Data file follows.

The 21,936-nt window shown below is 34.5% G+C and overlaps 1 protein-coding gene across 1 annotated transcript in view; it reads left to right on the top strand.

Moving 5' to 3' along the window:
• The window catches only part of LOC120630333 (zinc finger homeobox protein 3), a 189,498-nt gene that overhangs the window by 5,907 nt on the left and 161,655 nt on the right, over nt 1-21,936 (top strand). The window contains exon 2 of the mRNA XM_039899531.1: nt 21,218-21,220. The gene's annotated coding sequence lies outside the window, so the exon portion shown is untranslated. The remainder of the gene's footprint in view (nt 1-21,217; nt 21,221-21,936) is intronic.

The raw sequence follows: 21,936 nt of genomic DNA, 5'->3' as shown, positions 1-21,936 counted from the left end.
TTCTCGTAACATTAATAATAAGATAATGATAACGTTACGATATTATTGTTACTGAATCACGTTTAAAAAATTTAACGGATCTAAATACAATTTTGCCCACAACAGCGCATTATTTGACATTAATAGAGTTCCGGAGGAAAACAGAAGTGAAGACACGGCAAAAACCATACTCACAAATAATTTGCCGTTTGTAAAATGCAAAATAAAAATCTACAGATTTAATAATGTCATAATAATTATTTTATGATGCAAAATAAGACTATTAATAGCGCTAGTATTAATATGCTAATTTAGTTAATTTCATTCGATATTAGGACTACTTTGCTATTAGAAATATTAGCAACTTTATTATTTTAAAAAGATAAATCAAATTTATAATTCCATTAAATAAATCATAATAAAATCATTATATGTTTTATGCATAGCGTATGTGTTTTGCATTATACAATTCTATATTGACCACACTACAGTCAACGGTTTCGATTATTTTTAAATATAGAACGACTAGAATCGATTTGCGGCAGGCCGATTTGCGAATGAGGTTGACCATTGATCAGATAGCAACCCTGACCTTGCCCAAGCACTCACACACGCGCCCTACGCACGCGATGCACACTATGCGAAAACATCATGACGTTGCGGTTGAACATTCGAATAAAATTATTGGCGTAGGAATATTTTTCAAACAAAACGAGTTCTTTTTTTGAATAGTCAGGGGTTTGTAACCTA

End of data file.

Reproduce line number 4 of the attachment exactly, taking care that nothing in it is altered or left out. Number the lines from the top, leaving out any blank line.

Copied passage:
The raw sequence follows: 21,936 nt of genomic DNA, 5'->3' as shown, positions 1-21,936 counted from the left end.